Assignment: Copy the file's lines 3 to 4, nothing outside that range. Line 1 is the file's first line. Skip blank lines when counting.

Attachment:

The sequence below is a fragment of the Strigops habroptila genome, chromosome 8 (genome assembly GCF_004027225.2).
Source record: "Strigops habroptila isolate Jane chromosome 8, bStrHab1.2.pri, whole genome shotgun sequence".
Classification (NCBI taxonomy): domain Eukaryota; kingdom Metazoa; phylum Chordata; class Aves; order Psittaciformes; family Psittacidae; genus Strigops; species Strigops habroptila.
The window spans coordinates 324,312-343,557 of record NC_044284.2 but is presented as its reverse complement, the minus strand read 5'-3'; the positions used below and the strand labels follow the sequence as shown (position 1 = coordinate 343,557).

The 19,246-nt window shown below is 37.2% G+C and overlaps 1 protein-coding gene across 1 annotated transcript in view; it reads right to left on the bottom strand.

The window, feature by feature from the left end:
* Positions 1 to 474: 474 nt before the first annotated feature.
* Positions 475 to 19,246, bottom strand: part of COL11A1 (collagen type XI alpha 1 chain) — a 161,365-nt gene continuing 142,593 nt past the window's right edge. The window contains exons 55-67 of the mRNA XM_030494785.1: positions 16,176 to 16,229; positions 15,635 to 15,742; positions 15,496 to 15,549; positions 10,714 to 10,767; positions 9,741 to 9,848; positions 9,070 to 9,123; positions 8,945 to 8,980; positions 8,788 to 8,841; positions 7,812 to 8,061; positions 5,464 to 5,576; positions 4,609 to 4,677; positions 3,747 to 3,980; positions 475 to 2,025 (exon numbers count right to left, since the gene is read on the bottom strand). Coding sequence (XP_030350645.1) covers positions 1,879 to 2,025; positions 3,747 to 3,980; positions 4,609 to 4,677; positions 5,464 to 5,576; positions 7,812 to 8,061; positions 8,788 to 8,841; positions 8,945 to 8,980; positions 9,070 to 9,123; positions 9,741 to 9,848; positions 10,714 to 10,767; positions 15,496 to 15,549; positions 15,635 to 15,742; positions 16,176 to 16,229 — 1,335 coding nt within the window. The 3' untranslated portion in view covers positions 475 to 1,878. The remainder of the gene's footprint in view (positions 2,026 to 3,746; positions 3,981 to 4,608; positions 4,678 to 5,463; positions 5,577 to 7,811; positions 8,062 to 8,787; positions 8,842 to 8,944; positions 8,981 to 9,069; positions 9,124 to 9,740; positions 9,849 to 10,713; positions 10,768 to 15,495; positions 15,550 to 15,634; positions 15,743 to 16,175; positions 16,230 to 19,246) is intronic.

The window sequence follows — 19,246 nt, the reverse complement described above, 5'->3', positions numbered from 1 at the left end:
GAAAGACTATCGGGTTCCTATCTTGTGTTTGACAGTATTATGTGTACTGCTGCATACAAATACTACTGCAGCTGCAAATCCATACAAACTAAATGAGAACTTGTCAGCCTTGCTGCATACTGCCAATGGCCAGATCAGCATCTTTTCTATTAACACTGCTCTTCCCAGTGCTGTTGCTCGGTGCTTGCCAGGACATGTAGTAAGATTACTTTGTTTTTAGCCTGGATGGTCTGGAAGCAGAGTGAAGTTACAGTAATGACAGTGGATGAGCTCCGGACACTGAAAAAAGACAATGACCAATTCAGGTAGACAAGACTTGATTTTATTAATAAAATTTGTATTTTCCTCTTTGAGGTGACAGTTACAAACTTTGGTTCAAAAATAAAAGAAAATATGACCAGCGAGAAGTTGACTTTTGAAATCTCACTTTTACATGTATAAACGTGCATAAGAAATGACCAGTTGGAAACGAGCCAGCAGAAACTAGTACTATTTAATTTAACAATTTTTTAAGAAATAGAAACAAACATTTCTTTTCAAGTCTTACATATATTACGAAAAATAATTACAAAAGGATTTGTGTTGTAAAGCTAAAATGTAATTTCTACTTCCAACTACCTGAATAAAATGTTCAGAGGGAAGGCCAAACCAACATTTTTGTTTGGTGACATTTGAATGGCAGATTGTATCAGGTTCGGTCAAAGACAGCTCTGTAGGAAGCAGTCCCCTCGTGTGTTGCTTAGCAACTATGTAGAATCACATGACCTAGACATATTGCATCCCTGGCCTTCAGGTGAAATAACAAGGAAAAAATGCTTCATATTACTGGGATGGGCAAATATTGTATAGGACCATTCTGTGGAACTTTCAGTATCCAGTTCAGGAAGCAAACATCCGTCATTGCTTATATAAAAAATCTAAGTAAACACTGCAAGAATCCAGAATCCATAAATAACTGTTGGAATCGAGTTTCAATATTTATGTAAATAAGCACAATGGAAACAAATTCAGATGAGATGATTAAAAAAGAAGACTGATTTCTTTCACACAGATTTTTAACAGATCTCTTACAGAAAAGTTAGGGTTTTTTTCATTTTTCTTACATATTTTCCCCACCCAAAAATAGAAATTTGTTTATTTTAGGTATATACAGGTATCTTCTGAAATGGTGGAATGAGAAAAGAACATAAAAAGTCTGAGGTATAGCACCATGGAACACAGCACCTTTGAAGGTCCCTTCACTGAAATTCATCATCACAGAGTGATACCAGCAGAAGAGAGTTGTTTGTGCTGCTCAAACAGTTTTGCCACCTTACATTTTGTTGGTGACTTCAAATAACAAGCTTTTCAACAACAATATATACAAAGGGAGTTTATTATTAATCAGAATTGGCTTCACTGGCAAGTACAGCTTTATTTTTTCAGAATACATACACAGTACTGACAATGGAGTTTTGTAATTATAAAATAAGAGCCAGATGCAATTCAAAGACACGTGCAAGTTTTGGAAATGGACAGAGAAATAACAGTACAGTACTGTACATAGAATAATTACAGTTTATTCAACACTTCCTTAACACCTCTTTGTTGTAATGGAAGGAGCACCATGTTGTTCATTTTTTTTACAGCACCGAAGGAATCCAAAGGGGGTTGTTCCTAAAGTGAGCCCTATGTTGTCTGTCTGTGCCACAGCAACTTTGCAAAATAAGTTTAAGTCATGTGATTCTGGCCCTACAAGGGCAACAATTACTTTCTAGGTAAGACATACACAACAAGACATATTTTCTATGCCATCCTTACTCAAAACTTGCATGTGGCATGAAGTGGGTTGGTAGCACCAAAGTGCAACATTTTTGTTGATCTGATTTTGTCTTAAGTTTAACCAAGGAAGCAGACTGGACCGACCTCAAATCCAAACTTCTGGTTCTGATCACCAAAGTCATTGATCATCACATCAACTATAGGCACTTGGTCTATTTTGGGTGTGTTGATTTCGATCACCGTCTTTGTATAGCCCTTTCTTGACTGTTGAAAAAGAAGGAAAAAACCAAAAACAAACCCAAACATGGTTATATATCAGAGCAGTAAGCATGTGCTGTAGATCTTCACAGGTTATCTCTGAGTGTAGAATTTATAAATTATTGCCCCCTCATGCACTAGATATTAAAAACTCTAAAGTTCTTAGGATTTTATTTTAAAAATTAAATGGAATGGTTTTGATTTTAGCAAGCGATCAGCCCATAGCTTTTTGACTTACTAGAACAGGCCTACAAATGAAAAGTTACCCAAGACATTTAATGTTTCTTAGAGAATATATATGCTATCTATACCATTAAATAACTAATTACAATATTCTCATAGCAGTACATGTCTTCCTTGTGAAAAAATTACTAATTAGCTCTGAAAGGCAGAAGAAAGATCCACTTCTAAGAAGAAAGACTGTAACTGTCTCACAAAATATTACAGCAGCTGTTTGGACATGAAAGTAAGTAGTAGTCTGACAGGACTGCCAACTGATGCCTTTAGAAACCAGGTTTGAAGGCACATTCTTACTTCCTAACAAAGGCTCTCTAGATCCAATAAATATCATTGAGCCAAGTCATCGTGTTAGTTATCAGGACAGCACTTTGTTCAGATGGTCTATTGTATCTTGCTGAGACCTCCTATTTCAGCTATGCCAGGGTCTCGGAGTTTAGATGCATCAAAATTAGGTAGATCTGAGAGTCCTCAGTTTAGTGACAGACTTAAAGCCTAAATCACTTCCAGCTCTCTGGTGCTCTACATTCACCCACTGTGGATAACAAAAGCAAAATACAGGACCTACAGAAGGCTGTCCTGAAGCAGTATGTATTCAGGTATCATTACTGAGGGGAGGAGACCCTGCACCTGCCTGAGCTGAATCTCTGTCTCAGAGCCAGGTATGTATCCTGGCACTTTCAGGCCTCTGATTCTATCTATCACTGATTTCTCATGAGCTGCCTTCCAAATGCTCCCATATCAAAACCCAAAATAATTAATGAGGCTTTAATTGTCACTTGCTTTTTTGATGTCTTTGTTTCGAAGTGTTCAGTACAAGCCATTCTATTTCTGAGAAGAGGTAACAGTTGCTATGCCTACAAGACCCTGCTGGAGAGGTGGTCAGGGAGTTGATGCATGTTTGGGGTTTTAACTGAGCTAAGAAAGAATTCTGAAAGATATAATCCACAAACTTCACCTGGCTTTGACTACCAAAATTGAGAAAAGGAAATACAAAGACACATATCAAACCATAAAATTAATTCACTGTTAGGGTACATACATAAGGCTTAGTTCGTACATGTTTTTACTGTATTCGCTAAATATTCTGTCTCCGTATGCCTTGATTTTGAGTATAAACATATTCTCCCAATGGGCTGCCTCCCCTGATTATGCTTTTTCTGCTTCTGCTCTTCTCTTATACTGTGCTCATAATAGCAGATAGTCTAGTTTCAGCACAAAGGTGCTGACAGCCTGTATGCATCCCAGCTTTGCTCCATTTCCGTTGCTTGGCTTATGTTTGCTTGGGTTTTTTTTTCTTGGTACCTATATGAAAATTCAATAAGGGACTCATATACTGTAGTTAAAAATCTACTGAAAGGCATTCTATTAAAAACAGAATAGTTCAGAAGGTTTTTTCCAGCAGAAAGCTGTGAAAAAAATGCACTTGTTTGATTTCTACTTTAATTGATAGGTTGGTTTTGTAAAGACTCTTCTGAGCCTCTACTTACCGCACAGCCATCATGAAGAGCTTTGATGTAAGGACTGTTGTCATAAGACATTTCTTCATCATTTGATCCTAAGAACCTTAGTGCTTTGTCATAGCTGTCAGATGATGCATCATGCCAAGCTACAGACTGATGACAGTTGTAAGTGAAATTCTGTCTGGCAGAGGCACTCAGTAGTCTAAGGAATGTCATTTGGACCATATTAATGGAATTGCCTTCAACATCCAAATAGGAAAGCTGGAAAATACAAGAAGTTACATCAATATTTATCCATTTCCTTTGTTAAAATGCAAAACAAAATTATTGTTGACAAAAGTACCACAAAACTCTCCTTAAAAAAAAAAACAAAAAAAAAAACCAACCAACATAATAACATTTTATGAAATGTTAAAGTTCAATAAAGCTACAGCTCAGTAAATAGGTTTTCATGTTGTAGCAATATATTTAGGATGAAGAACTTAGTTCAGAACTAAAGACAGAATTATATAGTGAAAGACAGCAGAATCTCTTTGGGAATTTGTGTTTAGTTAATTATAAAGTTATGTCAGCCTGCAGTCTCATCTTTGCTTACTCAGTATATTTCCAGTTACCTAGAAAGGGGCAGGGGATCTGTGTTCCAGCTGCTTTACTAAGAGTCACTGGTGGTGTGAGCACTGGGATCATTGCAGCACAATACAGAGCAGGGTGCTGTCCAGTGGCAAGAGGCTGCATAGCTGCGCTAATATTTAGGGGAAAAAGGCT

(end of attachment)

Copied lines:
Classification (NCBI taxonomy): domain Eukaryota; kingdom Metazoa; phylum Chordata; class Aves; order Psittaciformes; family Psittacidae; genus Strigops; species Strigops habroptila.
The window spans coordinates 324,312-343,557 of record NC_044284.2 but is presented as its reverse complement, the minus strand read 5'-3'; the positions used below and the strand labels follow the sequence as shown (position 1 = coordinate 343,557).